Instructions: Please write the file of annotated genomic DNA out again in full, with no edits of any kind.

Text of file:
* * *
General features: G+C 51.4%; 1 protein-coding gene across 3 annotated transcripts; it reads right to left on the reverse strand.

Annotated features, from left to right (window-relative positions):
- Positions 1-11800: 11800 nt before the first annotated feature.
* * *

General features: G+C 51.4%; 1 protein-coding gene across 3 annotated transcripts; it reads right to left on the reverse strand.

Annotated features, from left to right (window-relative positions):
- Positions 1-11800: 11800 nt before the first annotated feature.